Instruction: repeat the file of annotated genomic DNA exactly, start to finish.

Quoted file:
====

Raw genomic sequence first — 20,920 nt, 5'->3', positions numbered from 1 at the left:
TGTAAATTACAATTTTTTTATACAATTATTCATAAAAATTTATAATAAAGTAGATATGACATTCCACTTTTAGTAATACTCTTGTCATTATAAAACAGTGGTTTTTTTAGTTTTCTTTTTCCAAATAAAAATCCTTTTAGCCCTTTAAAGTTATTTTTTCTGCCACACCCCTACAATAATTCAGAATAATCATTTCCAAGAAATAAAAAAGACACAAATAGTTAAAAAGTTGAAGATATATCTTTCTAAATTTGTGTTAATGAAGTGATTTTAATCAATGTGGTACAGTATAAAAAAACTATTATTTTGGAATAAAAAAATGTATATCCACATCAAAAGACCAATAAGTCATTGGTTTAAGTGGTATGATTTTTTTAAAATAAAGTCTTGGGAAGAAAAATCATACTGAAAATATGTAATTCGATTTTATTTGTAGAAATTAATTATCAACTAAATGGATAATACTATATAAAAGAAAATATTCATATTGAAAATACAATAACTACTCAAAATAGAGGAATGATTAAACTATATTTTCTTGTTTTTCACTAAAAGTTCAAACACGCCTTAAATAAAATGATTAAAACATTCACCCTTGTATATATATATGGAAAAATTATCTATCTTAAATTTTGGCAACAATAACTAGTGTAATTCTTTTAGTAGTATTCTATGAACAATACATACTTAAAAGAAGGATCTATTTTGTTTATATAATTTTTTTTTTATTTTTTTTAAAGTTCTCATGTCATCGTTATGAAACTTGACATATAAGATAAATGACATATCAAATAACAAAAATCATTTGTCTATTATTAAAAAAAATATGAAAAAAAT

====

Raw genomic sequence first — 20,920 nt, 5'->3', positions numbered from 1 at the left:
TGTAAATTACAATTTTTTTATACAATTATTCATAAAAATTTATAATAAAGTAGATATGACATTCCACTTTTAGTAATACTCTTGTCATTATAAAACAGTGGTTTTTTTAGTTTTCTTTTTCCAAATAAAAATCCTTTTAGCCCTTTAAAGTTATTTTTTCTGCCACACCCCTACAATAATTCAGAATAATCATTTCCAAGAAATAAAAAAGACACAAATAGTTAAAAAGTTGAAGATATATCTTTCTAAATTTGTGTTAATGAAGTGATTTTAATCAATGTGGTACAGTATAAAAAAACTATTATTTTGGAATAAAAAAATGTATATCCACATCAAAAGACCAATAAGTCATTGGTTTAAGTGGTATGATTTTTTTAAAATAAAGTCTTGGGAAGAAAAATCATACTGAAAATATGTAATTCGATTTTATTTGTAGAAATTAATTATCAACTAAATGGATAATACTATATAAAAGAAAATATTCATATTGAAAATACAATAACTACTCAAAATAGAGGAATGATTAAACTATATTTTCTTGTTTTTCACTAAAAGTTCAAACACGCCTTAAATAAAATGATTAAAACATTCACCCTTGTATATATATATGGAAAAATTATCTATCTTAAATTTTGGCAACAATAACTAGTGTAATTCTTTTAGTAGTATTCTATGAACAATACATACTTAAAAGAAGGATCTATTTTGTTTATATAATTTTTTTTTTATTTTTTTTAAAGTTCTCATGTCATCGTTATGAAACTTGACATATAAGATAAATGACATATCAAATAACAAAAATCATTTGTCTATTATTAAAAAAAATATGAAAAAAAT